“So something we’ve tried to do is be more proactive on updates. The question is how frequently and what is the right channel. Otherwise it’s a firehose. Customers don’t want to have to sift through data to find what is most important, so we have to curate that data, what’s going to be most relevant for their business.
“Some days, a good experience is that they don’t hear anything from us, but when things go off track, they want more updates because there’s a bigger cost. It’s a combination of curation and personalization, and it will never be a one-size-fits-all approach.”
Q: How is design handled across the Uber network?
Ginsburg: “We have a design system at Uber more broadly, and we at Uber Freight, at ATG and Uber Eats all leverage the system. But there are different use cases when you look across the ecosystem.
“Uber the rider experience is almost entirely mobile, whereas for logistics, while the drivers are using mobile, dispatchers are using a desktop experience. And when you look at other personas, on operations and shippers, they’re mostly sitting at their desk, working out of a browser. So the form factor is quite different.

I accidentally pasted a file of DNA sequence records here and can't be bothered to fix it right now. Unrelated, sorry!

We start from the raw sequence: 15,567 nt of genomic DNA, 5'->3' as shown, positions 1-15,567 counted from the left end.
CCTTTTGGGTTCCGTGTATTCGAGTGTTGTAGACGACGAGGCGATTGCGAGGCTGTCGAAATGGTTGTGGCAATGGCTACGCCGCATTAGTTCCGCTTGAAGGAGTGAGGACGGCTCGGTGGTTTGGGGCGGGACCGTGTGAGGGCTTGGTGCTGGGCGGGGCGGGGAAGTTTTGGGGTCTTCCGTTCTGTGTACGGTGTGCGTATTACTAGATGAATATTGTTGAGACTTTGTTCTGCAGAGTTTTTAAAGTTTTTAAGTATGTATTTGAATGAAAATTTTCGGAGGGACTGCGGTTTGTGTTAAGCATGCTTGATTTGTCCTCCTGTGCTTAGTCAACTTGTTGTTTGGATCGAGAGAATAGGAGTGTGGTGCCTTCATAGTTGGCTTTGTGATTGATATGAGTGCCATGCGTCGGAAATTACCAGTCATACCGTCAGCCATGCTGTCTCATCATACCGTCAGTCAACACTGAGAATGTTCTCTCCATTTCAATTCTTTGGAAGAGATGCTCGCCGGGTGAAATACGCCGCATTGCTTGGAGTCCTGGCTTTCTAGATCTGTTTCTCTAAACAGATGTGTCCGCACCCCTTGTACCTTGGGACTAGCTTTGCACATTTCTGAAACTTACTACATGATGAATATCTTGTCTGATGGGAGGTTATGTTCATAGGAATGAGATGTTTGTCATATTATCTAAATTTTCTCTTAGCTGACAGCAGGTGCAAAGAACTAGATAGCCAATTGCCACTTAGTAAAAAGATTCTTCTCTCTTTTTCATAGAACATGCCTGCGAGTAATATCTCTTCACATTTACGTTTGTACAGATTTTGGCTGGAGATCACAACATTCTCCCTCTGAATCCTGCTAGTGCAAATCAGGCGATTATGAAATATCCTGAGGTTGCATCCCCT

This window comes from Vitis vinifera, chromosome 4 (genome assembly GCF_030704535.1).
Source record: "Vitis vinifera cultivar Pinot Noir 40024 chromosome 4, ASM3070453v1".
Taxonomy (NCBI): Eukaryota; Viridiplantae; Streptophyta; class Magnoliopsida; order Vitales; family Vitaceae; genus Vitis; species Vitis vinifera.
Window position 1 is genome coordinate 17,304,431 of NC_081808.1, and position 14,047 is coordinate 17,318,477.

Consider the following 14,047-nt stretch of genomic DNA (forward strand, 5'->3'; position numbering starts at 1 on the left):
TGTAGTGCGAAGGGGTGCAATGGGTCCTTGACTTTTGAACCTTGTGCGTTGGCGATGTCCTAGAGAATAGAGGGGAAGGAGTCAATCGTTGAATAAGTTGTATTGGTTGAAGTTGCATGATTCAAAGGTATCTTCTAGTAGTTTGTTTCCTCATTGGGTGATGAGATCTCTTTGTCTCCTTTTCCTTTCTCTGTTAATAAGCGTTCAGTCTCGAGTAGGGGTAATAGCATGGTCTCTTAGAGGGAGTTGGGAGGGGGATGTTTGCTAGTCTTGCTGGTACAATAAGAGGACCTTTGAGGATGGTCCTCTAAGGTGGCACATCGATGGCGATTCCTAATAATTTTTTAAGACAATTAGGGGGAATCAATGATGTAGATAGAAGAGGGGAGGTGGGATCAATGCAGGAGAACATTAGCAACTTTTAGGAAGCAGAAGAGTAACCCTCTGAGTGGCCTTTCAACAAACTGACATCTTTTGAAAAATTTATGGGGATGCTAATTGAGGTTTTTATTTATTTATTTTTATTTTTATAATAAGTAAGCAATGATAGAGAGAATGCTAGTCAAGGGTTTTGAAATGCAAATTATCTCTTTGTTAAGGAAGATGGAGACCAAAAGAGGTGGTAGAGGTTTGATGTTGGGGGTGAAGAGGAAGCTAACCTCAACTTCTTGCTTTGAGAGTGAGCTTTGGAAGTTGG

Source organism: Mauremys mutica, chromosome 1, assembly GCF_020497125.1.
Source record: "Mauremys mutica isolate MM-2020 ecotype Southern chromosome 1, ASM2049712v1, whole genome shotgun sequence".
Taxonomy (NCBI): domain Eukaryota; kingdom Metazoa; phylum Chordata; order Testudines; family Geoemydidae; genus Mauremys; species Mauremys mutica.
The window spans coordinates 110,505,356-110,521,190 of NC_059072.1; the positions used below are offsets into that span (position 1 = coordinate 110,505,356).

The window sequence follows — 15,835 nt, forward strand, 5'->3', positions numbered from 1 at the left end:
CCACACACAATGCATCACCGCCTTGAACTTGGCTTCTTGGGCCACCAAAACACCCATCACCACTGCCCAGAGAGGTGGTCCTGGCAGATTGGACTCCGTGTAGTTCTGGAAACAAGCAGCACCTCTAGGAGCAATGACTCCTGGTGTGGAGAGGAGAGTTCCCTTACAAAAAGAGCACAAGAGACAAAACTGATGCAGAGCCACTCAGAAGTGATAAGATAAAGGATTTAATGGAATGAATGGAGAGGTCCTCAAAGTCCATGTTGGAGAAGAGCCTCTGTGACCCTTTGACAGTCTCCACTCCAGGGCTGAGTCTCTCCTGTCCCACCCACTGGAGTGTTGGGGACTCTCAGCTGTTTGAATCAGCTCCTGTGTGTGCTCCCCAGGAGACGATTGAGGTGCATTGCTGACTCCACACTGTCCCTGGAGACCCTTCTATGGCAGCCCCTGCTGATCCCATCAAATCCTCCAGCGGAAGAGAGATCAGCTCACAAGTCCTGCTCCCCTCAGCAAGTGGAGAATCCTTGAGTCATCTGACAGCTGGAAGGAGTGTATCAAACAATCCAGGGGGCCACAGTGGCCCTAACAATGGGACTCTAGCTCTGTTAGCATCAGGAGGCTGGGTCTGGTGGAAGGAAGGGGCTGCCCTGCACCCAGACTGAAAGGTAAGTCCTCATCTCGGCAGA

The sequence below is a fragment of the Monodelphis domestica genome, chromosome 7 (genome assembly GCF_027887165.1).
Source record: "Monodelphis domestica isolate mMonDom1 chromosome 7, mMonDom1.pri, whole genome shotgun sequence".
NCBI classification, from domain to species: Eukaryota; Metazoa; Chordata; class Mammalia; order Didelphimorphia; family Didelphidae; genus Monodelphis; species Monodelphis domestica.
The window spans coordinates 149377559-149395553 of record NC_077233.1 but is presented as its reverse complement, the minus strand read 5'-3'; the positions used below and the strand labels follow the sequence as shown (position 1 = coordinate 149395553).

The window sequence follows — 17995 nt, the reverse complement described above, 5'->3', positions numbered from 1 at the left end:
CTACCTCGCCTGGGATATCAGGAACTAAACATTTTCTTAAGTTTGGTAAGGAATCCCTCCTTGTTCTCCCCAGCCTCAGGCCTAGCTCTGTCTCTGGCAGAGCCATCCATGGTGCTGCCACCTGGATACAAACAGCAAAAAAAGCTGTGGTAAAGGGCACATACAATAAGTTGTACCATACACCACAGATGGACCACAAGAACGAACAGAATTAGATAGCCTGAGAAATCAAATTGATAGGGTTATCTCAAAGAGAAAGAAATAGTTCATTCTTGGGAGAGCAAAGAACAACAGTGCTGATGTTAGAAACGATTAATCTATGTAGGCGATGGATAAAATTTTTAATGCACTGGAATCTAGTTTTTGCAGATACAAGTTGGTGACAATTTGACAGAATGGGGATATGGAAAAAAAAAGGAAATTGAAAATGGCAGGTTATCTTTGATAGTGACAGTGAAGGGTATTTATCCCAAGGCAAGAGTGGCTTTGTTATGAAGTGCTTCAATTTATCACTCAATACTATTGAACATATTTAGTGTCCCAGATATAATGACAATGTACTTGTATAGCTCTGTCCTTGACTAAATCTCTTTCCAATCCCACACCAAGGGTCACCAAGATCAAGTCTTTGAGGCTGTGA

“Another aspect is data. When a driver is picking you up from your home, it’s about getting from point A to point B. But when you’re moving a shipment, there could be a lot more complexity in terms of milestones and updates. There’s a greater expectation when your business is on the line.”
Q: How would you describe the status of the freight-tech user design profession?
Ginsburg: “It’s in a very foundational state today. We’re trying to get data in the system, digitize workflows in the past that were offline. We’re streamlining, making things more efficient, and discovering how to create better user experiences through our design research.
“The next stage will be providing more contextual, more anticipatory experiences. There’s an opportunity to be more strategic in the future, especially once the whole experience of booking and moving freight is reflected digitally in a way that makes things more efficient for users.”
Q: What do you look for in a new hire?
“When I’m recruiting designers, the ones who like complexity and like the fact that it’s undefined — when there’s that hunger to really tackle this space — that’s when I know it’s a great fit.”